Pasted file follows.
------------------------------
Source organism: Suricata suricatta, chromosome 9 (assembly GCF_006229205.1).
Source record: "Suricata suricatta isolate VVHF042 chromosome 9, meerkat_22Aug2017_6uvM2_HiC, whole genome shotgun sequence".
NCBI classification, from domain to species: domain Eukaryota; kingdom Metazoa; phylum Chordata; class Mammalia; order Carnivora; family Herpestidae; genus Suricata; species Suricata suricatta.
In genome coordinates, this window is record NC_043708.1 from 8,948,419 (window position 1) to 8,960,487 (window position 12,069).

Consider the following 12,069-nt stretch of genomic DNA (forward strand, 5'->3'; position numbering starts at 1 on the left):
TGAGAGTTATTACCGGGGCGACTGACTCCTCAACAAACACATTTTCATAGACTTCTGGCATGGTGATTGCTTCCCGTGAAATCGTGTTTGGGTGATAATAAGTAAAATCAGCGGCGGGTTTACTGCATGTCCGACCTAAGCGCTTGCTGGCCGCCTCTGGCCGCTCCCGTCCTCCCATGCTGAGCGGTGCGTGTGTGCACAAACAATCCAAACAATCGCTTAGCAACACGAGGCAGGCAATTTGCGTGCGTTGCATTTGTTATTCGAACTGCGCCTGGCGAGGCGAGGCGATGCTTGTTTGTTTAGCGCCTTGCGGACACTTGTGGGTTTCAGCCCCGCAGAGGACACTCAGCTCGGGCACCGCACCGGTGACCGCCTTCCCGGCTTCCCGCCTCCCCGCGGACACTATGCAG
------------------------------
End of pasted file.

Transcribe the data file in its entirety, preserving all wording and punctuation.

Source organism: Suricata suricatta, chromosome 9 (assembly GCF_006229205.1).
Source record: "Suricata suricatta isolate VVHF042 chromosome 9, meerkat_22Aug2017_6uvM2_HiC, whole genome shotgun sequence".
NCBI classification, from domain to species: domain Eukaryota; kingdom Metazoa; phylum Chordata; class Mammalia; order Carnivora; family Herpestidae; genus Suricata; species Suricata suricatta.
In genome coordinates, this window is record NC_043708.1 from 8,948,419 (window position 1) to 8,960,487 (window position 12,069).

Consider the following 12,069-nt stretch of genomic DNA (forward strand, 5'->3'; position numbering starts at 1 on the left):
TGAGAGTTATTACCGGGGCGACTGACTCCTCAACAAACACATTTTCATAGACTTCTGGCATGGTGATTGCTTCCCGTGAAATCGTGTTTGGGTGATAATAAGTAAAATCAGCGGCGGGTTTACTGCATGTCCGACCTAAGCGCTTGCTGGCCGCCTCTGGCCGCTCCCGTCCTCCCATGCTGAGCGGTGCGTGTGTGCACAAACAATCCAAACAATCGCTTAGCAACACGAGGCAGGCAATTTGCGTGCGTTGCATTTGTTATTCGAACTGCGCCTGGCGAGGCGAGGCGATGCTTGTTTGTTTAGCGCCTTGCGGACACTTGTGGGTTTCAGCCCCGCAGAGGACACTCAGCTCGGGCACCGCACCGGTGACCGCCTTCCCGGCTTCCCGCCTCCCCGCGGACACTATGCAG